Reading, Writing, and Surfing. (Innovative Technologies)

Article excerpt

Day after day, your child comes home from school suffering from a headache, nausea, and a cough. After a few hours at home, he feels fine. If you suspect that indoor pollution at school is to blame, what signs do you look for? And if you find a problem at school, how can you fix it?

These and similar questions perplex parents, teachers, and school board members every day. To help provide some answers, the Canadian advocacy organizations Pollution Probe, the Technology and Health Foundation, and the Education Safety Association of Ontario have launched, an interactive Web site.

Common indoor pollutants such as mold, odors from perfumes and cleaning products, and volatile organic compounds that slowly evaporate from particle-board desks are common sources of health problems in schools. Bruce Small, executive director of the Technology and Health Foundation, says, "At least 15% of any population is chemically sensitive. That translates into many people in every school, whether students or staff." Children are at special risk from pollutants because, in proportion to their size, they breathe more air than do adults. Indoor air pollution is compounded by ventilation systems that aren't maintained because of lack of budget or staff or both, Small says. is intended to provide a variety of practical information for teachers, parents, and others who must tackle school environmental problems on their own. Canadian schools are under the jurisdiction of the provinces, and no federal money is specifically allocated for improving schools' indoor environmental quality. "School boards have to find creative ways of solving problems," says Sandra Schwartz, manager of Pollution Probe's child health program. " is designed so that users can develop their own how-to manuals."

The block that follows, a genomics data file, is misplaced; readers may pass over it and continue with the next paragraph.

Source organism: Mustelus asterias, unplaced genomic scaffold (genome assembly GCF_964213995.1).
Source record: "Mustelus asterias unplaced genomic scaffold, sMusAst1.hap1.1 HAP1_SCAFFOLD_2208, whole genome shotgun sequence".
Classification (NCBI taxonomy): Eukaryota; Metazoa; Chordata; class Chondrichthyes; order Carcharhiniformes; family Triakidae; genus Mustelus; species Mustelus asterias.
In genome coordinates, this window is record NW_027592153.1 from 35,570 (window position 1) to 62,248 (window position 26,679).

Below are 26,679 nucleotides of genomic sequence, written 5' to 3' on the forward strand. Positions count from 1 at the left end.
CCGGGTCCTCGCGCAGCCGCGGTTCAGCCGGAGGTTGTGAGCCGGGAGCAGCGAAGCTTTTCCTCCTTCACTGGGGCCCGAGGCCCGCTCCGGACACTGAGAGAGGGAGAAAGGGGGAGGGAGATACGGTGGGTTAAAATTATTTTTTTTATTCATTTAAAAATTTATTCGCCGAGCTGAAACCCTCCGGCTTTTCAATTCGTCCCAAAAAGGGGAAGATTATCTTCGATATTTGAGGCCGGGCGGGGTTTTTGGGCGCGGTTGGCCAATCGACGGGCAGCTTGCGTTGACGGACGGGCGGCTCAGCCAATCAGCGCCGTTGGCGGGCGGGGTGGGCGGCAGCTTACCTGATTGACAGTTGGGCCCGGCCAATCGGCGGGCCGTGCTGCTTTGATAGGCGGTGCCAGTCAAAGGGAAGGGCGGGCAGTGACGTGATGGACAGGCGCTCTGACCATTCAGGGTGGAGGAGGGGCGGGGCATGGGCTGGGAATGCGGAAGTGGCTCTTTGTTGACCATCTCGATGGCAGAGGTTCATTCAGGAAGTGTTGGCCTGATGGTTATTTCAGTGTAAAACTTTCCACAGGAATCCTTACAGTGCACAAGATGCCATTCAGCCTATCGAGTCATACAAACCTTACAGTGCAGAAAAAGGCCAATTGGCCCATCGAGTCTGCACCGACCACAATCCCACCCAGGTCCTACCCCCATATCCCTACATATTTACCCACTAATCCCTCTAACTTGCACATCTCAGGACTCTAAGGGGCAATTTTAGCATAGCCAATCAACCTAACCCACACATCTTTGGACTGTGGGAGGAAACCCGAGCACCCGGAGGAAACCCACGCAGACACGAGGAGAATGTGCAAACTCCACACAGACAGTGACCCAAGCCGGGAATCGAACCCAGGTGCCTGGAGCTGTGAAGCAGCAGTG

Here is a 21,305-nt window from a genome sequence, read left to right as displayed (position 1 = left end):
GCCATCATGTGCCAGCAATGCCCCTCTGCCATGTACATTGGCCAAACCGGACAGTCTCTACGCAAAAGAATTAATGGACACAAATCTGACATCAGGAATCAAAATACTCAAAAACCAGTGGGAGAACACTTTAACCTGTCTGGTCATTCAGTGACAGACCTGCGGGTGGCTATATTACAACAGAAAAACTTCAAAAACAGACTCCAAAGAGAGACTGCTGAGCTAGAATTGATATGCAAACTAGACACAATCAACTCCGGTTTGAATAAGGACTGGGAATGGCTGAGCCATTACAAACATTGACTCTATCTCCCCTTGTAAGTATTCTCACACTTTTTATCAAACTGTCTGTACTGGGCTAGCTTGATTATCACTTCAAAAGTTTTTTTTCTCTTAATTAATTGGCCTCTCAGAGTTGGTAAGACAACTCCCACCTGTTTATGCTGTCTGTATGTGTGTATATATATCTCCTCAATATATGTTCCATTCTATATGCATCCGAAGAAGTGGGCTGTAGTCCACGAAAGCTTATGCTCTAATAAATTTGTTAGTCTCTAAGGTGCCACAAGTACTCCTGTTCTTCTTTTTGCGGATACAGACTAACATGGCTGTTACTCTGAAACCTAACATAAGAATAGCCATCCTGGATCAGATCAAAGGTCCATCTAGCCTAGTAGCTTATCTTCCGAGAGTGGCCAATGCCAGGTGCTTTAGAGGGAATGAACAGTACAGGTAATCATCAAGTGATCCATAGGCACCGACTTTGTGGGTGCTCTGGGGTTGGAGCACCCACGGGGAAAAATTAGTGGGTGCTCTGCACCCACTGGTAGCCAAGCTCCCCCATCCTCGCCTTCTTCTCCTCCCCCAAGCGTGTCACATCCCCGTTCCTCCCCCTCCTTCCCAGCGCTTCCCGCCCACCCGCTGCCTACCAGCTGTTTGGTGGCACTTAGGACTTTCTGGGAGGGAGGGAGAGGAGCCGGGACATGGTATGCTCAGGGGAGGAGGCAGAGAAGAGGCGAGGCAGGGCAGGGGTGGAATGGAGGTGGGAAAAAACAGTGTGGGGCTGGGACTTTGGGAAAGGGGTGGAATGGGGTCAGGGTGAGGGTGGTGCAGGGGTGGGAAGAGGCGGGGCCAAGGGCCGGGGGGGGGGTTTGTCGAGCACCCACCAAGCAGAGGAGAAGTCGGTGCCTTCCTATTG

The Web site is divided into seven different areas, including case studies of specific schools, links to existing references such as "Tools for Schools" from the U. …